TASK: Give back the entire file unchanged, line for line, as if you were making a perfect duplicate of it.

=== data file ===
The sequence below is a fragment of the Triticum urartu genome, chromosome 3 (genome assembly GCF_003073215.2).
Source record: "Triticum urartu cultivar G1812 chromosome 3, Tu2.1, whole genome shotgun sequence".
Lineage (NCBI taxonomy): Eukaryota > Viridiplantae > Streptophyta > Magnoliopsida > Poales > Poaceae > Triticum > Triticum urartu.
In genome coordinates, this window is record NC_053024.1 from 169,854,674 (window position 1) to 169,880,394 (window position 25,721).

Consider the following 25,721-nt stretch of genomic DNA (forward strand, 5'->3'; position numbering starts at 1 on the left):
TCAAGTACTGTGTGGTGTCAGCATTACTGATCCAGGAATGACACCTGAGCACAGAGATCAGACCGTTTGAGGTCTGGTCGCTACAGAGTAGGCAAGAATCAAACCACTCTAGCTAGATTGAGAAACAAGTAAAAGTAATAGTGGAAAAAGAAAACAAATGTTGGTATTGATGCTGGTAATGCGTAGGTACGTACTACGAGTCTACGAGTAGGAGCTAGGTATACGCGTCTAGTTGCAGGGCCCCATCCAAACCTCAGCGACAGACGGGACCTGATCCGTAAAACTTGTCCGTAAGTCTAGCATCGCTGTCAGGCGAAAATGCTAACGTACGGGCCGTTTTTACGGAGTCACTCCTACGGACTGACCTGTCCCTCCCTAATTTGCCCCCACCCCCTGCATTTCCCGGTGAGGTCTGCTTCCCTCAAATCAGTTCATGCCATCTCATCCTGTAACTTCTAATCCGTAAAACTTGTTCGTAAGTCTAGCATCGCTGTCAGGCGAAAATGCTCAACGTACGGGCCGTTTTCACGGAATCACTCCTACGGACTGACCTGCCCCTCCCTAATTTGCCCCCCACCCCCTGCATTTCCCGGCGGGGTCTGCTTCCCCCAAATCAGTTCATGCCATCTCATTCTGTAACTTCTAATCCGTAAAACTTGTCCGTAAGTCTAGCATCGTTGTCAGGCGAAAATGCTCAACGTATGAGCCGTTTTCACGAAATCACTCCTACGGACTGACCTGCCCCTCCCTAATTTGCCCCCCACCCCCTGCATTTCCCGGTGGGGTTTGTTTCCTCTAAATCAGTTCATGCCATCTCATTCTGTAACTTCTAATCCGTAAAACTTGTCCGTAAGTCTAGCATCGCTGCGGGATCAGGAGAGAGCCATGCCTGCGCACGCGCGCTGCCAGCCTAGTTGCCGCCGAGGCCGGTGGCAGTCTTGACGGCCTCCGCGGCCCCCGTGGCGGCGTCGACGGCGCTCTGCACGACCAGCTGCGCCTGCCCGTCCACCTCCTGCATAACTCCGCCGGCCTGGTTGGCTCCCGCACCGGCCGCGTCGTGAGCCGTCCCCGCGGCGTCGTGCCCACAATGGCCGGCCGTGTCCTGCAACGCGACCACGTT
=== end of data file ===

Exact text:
The sequence below is a fragment of the Triticum urartu genome, chromosome 3 (genome assembly GCF_003073215.2).
Source record: "Triticum urartu cultivar G1812 chromosome 3, Tu2.1, whole genome shotgun sequence".
Lineage (NCBI taxonomy): Eukaryota > Viridiplantae > Streptophyta > Magnoliopsida > Poales > Poaceae > Triticum > Triticum urartu.
In genome coordinates, this window is record NC_053024.1 from 169,854,674 (window position 1) to 169,880,394 (window position 25,721).

Consider the following 25,721-nt stretch of genomic DNA (forward strand, 5'->3'; position numbering starts at 1 on the left):
TCAAGTACTGTGTGGTGTCAGCATTACTGATCCAGGAATGACACCTGAGCACAGAGATCAGACCGTTTGAGGTCTGGTCGCTACAGAGTAGGCAAGAATCAAACCACTCTAGCTAGATTGAGAAACAAGTAAAAGTAATAGTGGAAAAAGAAAACAAATGTTGGTATTGATGCTGGTAATGCGTAGGTACGTACTACGAGTCTACGAGTAGGAGCTAGGTATACGCGTCTAGTTGCAGGGCCCCATCCAAACCTCAGCGACAGACGGGACCTGATCCGTAAAACTTGTCCGTAAGTCTAGCATCGCTGTCAGGCGAAAATGCTAACGTACGGGCCGTTTTTACGGAGTCACTCCTACGGACTGACCTGTCCCTCCCTAATTTGCCCCCACCCCCTGCATTTCCCGGTGAGGTCTGCTTCCCTCAAATCAGTTCATGCCATCTCATCCTGTAACTTCTAATCCGTAAAACTTGTTCGTAAGTCTAGCATCGCTGTCAGGCGAAAATGCTCAACGTACGGGCCGTTTTCACGGAATCACTCCTACGGACTGACCTGCCCCTCCCTAATTTGCCCCCCACCCCCTGCATTTCCCGGCGGGGTCTGCTTCCCCCAAATCAGTTCATGCCATCTCATTCTGTAACTTCTAATCCGTAAAACTTGTCCGTAAGTCTAGCATCGTTGTCAGGCGAAAATGCTCAACGTATGAGCCGTTTTCACGAAATCACTCCTACGGACTGACCTGCCCCTCCCTAATTTGCCCCCCACCCCCTGCATTTCCCGGTGGGGTTTGTTTCCTCTAAATCAGTTCATGCCATCTCATTCTGTAACTTCTAATCCGTAAAACTTGTCCGTAAGTCTAGCATCGCTGCGGGATCAGGAGAGAGCCATGCCTGCGCACGCGCGCTGCCAGCCTAGTTGCCGCCGAGGCCGGTGGCAGTCTTGACGGCCTCCGCGGCCCCCGTGGCGGCGTCGACGGCGCTCTGCACGACCAGCTGCGCCTGCCCGTCCACCTCCTGCATAACTCCGCCGGCCTGGTTGGCTCCCGCACCGGCCGCGTCGTGAGCCGTCCCCGCGGCGTCGTGCCCACAATGGCCGGCCGTGTCCTGCAACGCGACCACGTT